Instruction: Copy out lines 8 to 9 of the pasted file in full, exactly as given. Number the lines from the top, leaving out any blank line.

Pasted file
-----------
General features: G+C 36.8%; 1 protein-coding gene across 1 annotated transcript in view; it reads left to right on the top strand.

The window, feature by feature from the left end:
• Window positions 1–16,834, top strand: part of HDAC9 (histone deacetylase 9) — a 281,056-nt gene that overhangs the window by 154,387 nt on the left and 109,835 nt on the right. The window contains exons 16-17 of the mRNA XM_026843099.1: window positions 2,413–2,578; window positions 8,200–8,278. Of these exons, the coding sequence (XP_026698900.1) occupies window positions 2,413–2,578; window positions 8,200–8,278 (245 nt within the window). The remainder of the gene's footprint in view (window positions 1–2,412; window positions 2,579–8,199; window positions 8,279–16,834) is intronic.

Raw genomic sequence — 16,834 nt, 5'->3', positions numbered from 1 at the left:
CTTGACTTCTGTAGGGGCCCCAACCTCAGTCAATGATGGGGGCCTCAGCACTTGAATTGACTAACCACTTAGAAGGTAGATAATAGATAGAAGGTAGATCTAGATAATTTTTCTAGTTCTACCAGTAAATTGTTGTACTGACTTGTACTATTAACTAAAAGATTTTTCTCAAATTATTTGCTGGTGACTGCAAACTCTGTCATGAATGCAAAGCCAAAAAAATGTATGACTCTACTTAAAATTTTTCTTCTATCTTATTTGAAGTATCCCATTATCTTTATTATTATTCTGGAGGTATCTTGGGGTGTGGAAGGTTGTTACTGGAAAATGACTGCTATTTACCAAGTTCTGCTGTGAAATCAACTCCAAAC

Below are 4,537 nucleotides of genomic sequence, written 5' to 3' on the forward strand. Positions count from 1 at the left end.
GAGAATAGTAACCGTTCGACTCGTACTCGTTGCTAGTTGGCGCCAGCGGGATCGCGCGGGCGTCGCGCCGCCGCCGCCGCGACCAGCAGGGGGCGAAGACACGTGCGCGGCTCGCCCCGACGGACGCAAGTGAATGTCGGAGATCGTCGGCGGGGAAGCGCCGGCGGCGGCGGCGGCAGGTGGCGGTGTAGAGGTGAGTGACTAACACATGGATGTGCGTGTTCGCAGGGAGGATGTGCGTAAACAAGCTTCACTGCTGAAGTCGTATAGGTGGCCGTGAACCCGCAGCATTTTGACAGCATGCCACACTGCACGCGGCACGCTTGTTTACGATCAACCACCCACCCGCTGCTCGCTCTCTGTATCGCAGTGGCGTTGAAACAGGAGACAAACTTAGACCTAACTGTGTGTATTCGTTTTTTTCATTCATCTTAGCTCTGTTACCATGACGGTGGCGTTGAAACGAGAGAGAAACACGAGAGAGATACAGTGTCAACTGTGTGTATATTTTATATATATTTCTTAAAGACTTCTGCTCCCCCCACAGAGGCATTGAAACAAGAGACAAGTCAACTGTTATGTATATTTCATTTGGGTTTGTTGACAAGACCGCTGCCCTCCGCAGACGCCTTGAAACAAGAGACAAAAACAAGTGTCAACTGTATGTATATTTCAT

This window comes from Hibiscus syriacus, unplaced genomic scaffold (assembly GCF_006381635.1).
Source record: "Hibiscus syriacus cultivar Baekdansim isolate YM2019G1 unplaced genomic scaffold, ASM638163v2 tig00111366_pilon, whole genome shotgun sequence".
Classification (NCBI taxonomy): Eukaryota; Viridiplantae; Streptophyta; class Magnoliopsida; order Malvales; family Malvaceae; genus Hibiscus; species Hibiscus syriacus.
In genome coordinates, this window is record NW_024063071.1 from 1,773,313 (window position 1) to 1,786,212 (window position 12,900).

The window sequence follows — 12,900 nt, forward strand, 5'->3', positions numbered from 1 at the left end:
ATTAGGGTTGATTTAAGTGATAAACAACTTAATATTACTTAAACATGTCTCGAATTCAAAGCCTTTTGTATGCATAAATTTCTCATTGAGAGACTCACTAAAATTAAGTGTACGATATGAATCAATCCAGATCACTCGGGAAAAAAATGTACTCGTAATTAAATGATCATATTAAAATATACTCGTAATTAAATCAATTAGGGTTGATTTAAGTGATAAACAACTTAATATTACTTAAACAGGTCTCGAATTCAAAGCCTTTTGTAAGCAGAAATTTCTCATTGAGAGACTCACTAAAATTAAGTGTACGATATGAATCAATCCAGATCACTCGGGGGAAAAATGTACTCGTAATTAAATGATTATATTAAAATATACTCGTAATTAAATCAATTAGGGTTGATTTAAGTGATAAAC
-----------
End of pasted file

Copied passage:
This window comes from Hibiscus syriacus, unplaced genomic scaffold (assembly GCF_006381635.1).
Source record: "Hibiscus syriacus cultivar Baekdansim isolate YM2019G1 unplaced genomic scaffold, ASM638163v2 tig00111366_pilon, whole genome shotgun sequence".